I had a quick glance at Wikipedia to check a couple of things before including them on here, but the following sentence stopped me in my tracks and made any other comment seem pointless:
“The bridge transformed Runcorn from an effective cul-de-sac into a town with through traffic”
When the makers of The Damned United were searching for locations suitable for the adaptation of David Peace’s novel, one of their tasks was to find a contemporary football ground which could represent Derby County’s Baseball Ground as it looked in the early 1970s. They were probably expecting to have to settle for somewhere which was similar in its original structural design but, inevitably, in a much more modern condition.
Then they found Saltergate. In the end all they needed to do to travel back in time by 40 years or so was to cover the main stand’s blue paint with green. Chesterfield Football Club decided not to bother repainting in the main stand after filming had ended – after all, it had needed a new coat for years, and with the club due to relocate just a few months later, there wasn’t really any point.
Here, Brian Clough (Michael Sheen) directs the Derby County players’ training session. This scene is great for views of Saltergate: this shot sees the Main Stand in the background, complete with era-authentic advertising hoardings (Texaco) added. The bright patch over a hole in the Main Stand roof (top left of picture) was there before filming. The stand looks a lot darker than in real life due to all the green paint. And what the hell have they done to the pitch??
As Clough and his Chairman, Sam Longson (Jim Broadbent), argue, The Kop is visible in the background.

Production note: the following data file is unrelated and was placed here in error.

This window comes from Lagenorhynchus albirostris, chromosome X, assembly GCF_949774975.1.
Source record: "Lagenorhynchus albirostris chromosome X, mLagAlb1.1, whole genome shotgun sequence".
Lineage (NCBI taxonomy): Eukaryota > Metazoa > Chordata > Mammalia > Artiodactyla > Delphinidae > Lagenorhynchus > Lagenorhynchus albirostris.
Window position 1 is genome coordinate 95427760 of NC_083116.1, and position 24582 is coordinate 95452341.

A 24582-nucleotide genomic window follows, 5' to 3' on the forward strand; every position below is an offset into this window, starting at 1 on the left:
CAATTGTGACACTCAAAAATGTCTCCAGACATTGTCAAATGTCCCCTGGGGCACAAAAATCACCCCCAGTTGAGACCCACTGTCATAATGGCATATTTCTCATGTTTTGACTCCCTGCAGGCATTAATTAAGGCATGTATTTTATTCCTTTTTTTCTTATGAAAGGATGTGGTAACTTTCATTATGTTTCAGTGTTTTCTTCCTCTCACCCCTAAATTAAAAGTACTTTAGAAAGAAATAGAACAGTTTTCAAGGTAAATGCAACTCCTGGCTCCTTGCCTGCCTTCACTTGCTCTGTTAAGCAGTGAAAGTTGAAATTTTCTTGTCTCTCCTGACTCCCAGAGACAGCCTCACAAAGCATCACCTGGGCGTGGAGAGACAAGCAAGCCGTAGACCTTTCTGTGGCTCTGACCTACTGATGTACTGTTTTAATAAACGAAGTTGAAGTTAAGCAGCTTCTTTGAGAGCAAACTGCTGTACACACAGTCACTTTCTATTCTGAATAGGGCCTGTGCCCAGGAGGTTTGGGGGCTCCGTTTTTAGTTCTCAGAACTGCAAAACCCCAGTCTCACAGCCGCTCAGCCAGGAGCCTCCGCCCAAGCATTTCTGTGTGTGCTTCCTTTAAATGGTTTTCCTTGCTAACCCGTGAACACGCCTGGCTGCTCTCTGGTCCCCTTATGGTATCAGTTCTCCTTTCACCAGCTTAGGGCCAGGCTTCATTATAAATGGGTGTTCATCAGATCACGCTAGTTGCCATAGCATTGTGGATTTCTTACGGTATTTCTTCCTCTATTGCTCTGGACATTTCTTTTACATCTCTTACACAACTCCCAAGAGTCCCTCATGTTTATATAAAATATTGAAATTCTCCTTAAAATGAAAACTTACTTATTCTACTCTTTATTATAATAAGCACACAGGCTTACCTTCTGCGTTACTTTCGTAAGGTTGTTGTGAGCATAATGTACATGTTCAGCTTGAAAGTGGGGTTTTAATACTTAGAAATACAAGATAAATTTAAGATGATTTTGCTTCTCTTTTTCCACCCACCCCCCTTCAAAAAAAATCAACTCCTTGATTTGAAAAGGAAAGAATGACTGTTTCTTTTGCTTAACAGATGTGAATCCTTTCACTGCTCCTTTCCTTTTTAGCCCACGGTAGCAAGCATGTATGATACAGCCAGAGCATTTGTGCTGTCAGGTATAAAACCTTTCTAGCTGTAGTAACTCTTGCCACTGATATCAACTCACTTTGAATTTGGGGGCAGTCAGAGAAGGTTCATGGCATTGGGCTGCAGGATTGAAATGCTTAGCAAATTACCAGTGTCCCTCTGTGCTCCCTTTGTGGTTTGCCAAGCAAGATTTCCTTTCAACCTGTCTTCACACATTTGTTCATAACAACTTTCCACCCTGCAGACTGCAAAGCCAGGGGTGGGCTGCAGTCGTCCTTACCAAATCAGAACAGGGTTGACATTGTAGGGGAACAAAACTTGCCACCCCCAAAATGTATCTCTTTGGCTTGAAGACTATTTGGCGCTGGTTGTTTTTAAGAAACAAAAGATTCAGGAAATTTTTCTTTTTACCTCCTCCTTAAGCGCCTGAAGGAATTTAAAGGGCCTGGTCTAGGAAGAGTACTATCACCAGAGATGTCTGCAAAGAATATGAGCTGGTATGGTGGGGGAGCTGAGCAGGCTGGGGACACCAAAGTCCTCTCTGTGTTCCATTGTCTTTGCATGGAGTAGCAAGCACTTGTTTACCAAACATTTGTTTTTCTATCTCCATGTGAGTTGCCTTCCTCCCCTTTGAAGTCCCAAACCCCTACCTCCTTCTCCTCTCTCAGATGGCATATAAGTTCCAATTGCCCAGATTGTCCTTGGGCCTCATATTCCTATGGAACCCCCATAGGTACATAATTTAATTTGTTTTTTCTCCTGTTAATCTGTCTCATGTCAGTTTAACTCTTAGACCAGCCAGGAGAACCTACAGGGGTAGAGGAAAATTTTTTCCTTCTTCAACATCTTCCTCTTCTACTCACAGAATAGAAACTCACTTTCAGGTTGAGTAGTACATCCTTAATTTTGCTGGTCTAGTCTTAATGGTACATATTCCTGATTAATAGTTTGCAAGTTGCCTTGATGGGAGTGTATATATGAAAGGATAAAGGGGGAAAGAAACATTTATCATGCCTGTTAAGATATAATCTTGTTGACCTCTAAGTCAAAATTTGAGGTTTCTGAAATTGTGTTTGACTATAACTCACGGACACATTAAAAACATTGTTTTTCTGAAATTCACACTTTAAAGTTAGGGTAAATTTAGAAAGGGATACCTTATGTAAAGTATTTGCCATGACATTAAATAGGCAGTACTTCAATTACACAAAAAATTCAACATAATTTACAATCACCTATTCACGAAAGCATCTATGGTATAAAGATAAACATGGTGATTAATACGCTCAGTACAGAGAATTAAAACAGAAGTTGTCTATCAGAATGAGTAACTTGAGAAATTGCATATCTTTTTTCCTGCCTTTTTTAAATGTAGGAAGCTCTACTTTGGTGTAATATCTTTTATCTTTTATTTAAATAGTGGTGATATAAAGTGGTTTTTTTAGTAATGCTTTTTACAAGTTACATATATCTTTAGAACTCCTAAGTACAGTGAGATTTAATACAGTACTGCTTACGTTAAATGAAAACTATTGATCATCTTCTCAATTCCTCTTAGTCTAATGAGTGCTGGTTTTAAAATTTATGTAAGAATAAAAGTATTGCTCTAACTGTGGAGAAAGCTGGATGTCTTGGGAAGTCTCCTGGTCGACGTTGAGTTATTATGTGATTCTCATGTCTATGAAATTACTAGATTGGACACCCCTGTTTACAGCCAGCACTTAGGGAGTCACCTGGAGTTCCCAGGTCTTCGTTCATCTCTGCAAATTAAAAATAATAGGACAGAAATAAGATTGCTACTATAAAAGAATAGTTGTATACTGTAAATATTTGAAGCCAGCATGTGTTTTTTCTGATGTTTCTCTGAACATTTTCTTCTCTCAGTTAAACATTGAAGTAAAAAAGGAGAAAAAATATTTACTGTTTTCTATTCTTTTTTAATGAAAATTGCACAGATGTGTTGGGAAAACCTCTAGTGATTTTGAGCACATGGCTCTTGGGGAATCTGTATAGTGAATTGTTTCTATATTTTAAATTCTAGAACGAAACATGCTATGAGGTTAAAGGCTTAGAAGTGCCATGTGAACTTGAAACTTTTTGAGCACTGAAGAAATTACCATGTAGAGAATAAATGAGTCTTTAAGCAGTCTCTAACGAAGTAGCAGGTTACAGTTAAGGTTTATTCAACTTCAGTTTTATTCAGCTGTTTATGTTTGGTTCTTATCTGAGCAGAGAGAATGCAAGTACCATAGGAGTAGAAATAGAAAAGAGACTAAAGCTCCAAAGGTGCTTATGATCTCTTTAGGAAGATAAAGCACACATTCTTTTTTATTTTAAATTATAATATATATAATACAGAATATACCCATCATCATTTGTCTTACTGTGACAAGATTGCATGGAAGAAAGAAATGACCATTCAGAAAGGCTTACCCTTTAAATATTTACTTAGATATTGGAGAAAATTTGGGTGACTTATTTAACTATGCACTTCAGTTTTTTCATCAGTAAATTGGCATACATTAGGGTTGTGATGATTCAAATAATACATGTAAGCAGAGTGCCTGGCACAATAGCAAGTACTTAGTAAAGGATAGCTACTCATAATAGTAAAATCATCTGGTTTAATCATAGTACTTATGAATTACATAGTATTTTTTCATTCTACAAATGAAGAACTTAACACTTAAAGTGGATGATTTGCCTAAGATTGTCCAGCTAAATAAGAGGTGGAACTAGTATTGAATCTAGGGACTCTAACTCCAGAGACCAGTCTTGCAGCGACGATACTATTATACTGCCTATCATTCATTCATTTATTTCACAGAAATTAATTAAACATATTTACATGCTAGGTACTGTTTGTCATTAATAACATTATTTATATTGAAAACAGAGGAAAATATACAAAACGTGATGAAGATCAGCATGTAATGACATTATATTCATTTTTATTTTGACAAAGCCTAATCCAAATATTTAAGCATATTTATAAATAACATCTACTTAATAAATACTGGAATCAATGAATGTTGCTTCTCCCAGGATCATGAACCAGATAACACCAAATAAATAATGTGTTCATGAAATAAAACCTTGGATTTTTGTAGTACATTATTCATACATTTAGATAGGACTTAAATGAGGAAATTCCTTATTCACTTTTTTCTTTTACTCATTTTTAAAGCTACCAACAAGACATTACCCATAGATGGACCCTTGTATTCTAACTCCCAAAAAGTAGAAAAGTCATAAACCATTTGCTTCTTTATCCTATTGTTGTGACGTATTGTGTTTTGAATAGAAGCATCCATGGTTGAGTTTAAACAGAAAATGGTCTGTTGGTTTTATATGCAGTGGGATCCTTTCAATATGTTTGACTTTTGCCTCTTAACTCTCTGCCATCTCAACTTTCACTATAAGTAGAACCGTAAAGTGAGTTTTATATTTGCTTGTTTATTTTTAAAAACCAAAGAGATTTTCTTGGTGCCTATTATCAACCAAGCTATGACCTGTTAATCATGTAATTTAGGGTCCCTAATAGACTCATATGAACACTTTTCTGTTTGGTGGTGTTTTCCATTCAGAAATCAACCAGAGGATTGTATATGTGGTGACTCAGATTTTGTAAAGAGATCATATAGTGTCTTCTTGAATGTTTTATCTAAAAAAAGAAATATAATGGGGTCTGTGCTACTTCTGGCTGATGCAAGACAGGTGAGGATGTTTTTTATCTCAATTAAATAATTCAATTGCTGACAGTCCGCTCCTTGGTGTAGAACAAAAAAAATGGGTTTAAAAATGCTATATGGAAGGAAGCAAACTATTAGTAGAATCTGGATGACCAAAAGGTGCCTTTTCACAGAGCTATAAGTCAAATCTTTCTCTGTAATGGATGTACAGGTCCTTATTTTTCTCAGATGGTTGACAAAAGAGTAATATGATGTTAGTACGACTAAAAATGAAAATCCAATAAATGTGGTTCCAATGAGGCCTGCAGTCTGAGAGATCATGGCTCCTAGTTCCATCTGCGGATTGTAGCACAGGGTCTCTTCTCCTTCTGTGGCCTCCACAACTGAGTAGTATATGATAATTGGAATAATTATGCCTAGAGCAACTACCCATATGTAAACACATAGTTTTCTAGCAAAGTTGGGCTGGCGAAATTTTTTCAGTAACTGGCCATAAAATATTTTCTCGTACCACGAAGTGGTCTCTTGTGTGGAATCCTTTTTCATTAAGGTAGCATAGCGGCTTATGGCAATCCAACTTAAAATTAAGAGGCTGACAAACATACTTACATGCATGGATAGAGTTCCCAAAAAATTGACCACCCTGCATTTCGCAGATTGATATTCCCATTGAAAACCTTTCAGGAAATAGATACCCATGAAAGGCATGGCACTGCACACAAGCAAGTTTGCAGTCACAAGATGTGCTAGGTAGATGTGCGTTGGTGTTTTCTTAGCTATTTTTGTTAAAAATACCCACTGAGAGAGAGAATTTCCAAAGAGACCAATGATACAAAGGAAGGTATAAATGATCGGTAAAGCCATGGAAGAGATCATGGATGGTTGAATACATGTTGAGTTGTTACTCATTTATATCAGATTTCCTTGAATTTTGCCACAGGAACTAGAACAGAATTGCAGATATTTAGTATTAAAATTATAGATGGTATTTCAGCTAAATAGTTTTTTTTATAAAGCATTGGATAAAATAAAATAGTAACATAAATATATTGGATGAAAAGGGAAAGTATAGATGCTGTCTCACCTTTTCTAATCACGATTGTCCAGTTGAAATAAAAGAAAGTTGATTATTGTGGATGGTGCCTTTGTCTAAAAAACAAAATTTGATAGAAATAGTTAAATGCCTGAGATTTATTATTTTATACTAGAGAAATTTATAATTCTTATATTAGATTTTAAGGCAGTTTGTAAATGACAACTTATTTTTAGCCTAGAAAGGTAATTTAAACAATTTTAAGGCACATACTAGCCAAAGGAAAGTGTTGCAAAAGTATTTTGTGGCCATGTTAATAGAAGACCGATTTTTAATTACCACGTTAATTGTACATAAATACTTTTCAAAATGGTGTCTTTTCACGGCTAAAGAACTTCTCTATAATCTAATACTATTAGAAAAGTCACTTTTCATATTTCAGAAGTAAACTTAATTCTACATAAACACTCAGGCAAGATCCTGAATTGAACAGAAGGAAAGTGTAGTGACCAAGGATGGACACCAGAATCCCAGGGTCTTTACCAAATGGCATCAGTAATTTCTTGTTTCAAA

And as they continue, we see the Cross Street end, where many an away fan would get soaked by the North Derbyshire rain, and laughed at by the home fans (“you’re getting wet, you’re getting wet, we’re not, we’re not” – oh the wit).
There’s very little of the Compton Street stand visible in the film, presumably because, with 1,000 or so bright blue plastic seats it was the most un-1970s-Derby-County of all the stands. It’s visible here behind Clough as he argues (again) with Longson. I assume they covered the seats with a bit of grey tarpaulin to achieve some kind of non-descript terracing effect.
On the other side of the Main Stand is (oh… ‘was’. It breaks my heart to correct myself in that way) the main entrance to the club. Clough and his assistant Peter Taylor (second from the left, Timothy Spall) welcome three new signings to the club. The rusty corrugated iron with its paint peeling off was, again, not added for the benefit of filming.
Here’s a clearer view of the main entrance. CFC’s official club letterbox remains visible, at least in this photo (not taken from the film).
And finally, here’s a close-up of the press box, its surroundings painted green for the film (I’m not entirely sure why a section of the roof has been removed).
(Many thanks to the kind gentleman at DoingThe116 for the use of the photo of the press box, taken during a wander round the ground which he details in a wonderful, touching post here. And indeed, reading here, he appears to be more more of a Spireite than me. These posts are all in Dutch, so you might want to have the Google translation bar, or something similar, at the ready)
I was genuinely delighted when I heard that Saltergate would be used as a location in the film, meaning that a personally evocative, but to others obscure, part of my life would be immortalised. I didn’t know it at the time, but the choice of Saltergate would also come to mean that the savagely crushing realisation that my digital camera’s memory card had failed during the last ever match there (thereby forever losing the photos carefully taken from my own long-standing vantage point within the ground) was slightly eased.
Only slightly, mind. I’m still bloody upset about it.